By: Connie Glutyk
The basics for training your Golden Retriever are very simple and fun for both you and your fur baby or anyone who needs help training your Golden Retriever. Try very hard not to get caught up in the reward with a treat after doing a command other wise your dog is in control and not you. You decide when it is time to give a treat, maybe when the training is over is the best time, but you decide and not your dog.
True obedience comes when the dog see’s the owner(s) as the pack leader. Most dogs will not work out of love for their owner, they will work/obey/listen because they respect the authority of the pack leader. Once you have your dog trained he will not only respect you but love you, truly.
We motive the dog into doing what we have asked, if he does it then we Praise him, if he doesn’t do it, then we show the dog what we want from him. We only correct the dog when we have established the dog doesn’t understand what we are asking.
Motivation – is the pleasant tone of your voice that you will use when giving a command. Speak clearly, do not shout or scream at your dog. Dogs have great hearing so speaking normal is just fine.
Praise – consists of verbal and physical reward, it is to be used whenever your dog has done well. Praise is to be used according to your dog’s personality. If your dog is hyperactive, you will give light verbal praise, if your dog is shy and under-socialized, your praise must be stronger and associated with a touch of the hand. Truly motivating praise is heartfelt and sincere, expressive and genuine. Make it varied and interesting and don’t over do it.
Corrections – are used only once the dog has demonstrated that he knows what the word means. Words are the building blocks for getting your dog to do what you want him to do. So it makes sense that he needs to understand what you are saying before he can do what you are saying. Timing is extremely important and a correction must always be followed with the correct cue and direction.
Let’s Go: This cue tells your dog to walk on a loose lead. Your dog should remain behind you and never come in front of you or pull on the lead. He can also walk beside you on the left or the right, this is not a formal “heel” command, but a way to enjoy a leisurely walk with your dog.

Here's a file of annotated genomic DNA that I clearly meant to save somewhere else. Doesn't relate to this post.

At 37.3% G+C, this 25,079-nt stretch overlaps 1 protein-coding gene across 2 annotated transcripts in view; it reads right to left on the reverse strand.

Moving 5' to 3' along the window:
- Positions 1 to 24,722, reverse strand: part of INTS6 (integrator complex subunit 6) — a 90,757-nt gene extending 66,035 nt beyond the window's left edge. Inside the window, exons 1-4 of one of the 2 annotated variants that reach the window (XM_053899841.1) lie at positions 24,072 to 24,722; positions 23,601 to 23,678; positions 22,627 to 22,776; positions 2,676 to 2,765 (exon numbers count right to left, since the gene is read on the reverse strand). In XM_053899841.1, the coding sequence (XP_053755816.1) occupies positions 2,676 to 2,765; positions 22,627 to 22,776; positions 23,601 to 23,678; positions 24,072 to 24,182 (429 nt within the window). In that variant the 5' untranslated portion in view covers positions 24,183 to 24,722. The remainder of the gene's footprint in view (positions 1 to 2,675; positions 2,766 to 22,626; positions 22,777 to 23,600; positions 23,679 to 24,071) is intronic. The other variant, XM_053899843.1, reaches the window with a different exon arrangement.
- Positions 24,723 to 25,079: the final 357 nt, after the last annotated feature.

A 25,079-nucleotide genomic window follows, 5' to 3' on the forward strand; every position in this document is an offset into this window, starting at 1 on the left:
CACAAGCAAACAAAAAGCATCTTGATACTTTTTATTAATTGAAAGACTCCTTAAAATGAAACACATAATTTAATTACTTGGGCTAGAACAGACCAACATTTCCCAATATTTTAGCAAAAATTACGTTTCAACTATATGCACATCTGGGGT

Heel: Your dog is to walk with you on your left, with his leg in line with your leg. You must be extremely consistent at maintaining your dog walk with you this way. The dog is to walk with you step for step, turn for turn and stop & sit automatically when you stop.
Come: Call your dog to you using the word “come”. The dog should come to you immediately and be in a sit position directly in front of you, preferably looking at you. In the beginning always have your dog on a leash or long line so he learns very quickly that “come means to come to you and not turn and run away.
Sit Down: Dog is to sit with his bum on the ground, head high and not leaning to either side, but perfectly square, with the dog on your left, give a hand signal of flat palm pushed towards the floor at the same time as giving the “down” command. If your dog doesn’t do it place the dog into a down. Remember, Master always wins!
Place: Ask your dog to go to his “bed”. You will point to the bed as you direct your dog to it and make him lay down on it. Have a tab on your dog so that if he tries to get up you can give him a quick correction and remind him to “down” & “stay”. It is important that you are consistent with this. Every time he tries to leave the bed on his own will, you must give him a correction with the tab and direct him into the action you want him to do.
Off: Means to get all paws off of whatever they are on. Example: Jumps on couch…use “off” not down or no “off” also means to get their mouth off. If your dog does not listen you will grab the table and give a correction immediately directing the dog to an action you would like him to do.
Out: Dog is to release item from mouth.
Kennel: Dog is to go into crate.
Quiet: Dog must stop barking. If he does not stop barking use, Bitter Apple and squirt directly onto his nose or give a correction that will stop the behavior.
OK: Releases your dog from any command. Dog is free to do as he/she wishes.
Remember: Be Consistent
Give only one command
Master ALWAYS wins
Praise for Proper Behavior
Stop before Saturation
Make it Fun!
Video by: Richard Heinz